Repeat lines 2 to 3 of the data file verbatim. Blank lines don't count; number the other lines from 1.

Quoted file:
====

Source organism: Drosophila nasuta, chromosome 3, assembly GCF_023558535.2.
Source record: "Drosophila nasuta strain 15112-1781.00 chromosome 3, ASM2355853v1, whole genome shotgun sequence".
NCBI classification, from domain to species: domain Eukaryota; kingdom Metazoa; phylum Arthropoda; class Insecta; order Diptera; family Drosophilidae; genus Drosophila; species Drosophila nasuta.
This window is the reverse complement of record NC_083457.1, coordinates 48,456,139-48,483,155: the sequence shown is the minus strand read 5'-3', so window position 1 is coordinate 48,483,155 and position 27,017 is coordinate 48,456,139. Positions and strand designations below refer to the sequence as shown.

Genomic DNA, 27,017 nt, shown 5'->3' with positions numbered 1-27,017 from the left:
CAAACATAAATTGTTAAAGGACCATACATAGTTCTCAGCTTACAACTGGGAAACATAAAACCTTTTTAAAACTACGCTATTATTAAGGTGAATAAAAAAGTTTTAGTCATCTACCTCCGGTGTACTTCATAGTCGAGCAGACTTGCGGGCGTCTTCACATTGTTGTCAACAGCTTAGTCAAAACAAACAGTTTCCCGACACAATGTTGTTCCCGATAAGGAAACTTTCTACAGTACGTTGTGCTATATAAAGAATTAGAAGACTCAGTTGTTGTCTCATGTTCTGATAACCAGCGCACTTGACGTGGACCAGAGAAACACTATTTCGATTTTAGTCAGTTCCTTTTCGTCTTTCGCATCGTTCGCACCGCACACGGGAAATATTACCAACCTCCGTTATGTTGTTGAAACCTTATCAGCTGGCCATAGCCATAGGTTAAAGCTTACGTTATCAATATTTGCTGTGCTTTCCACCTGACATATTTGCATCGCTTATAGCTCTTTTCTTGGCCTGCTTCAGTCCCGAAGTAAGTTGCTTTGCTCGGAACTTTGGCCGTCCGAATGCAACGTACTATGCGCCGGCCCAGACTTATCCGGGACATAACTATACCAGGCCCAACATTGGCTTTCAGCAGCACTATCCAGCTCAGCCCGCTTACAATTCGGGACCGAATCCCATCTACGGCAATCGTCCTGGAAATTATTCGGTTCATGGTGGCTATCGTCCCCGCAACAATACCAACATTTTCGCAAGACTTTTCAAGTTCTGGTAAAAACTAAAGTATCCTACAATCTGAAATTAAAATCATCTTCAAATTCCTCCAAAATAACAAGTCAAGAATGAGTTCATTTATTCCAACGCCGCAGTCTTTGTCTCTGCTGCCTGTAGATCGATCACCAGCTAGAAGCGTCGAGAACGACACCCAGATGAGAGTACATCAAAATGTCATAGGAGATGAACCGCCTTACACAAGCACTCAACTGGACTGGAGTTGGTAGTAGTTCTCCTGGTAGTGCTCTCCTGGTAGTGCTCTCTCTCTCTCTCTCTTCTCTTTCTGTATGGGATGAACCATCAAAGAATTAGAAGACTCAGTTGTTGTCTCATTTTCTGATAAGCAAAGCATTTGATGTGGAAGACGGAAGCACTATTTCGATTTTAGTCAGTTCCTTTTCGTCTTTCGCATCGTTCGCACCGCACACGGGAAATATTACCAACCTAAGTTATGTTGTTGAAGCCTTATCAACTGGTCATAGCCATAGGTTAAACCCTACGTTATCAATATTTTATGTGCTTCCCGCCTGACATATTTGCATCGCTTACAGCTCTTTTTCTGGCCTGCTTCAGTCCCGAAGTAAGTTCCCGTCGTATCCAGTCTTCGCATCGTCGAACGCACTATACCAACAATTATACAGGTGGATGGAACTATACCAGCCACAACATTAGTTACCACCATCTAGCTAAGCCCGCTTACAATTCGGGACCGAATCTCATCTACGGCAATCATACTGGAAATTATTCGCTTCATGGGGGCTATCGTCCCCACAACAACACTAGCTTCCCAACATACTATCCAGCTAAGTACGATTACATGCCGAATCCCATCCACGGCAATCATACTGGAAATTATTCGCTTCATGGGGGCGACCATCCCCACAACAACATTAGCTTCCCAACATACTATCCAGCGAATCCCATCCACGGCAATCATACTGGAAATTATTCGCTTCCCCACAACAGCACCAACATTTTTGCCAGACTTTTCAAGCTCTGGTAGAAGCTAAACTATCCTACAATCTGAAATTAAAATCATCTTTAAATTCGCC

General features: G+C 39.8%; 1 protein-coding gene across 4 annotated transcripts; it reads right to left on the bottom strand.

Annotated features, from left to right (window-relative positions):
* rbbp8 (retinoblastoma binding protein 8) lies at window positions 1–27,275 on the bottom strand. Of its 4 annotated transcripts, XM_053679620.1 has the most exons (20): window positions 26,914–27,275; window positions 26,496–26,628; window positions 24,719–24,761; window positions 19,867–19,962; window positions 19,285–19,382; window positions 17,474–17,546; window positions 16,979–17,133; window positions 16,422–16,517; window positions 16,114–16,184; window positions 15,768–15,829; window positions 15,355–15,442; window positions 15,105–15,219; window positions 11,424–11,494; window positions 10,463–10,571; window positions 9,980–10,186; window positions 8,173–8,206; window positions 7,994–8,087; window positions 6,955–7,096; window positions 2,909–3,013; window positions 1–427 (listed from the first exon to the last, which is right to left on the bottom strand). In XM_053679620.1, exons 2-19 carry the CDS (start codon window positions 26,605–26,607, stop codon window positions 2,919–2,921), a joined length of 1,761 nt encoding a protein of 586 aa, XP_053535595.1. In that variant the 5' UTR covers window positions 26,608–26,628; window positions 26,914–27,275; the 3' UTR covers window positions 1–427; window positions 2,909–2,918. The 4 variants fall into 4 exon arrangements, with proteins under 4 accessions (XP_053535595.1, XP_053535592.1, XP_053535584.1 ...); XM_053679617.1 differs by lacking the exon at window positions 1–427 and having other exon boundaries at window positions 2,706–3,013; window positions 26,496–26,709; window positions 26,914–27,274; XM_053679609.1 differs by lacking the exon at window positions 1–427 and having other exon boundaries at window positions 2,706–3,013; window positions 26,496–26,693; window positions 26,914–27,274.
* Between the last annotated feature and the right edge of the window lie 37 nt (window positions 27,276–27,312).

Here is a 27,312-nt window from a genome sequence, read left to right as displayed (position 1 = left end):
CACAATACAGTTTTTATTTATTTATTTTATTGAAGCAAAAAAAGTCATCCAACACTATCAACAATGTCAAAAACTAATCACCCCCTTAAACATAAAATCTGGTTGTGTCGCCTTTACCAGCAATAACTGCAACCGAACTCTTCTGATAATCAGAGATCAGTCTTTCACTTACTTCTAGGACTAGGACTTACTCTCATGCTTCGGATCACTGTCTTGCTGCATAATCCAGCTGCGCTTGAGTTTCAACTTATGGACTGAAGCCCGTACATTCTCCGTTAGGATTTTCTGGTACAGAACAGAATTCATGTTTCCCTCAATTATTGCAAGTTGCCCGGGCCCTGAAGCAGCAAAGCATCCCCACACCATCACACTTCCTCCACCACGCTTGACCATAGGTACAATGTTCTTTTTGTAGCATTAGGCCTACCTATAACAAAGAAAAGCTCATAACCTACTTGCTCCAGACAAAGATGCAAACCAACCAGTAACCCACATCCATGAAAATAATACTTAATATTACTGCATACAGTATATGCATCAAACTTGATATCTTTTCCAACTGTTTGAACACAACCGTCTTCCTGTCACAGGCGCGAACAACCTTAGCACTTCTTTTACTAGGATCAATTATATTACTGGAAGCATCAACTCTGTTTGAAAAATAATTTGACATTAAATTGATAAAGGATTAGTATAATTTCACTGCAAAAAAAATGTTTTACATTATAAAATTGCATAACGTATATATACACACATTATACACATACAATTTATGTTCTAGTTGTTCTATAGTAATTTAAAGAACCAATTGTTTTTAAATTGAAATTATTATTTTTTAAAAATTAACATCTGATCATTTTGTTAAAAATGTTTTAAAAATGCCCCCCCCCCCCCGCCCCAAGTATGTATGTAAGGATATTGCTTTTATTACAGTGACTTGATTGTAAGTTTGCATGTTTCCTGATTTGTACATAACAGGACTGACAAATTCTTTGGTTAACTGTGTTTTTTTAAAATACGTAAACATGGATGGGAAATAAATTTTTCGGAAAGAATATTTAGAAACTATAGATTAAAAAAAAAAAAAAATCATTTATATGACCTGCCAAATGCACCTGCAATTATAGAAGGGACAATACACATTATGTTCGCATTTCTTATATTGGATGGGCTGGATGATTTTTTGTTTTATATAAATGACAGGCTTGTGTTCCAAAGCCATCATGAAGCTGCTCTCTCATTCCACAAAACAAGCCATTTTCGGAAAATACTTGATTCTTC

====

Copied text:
Source record: "Drosophila nasuta strain 15112-1781.00 chromosome 3, ASM2355853v1, whole genome shotgun sequence".
NCBI classification, from domain to species: domain Eukaryota; kingdom Metazoa; phylum Arthropoda; class Insecta; order Diptera; family Drosophilidae; genus Drosophila; species Drosophila nasuta.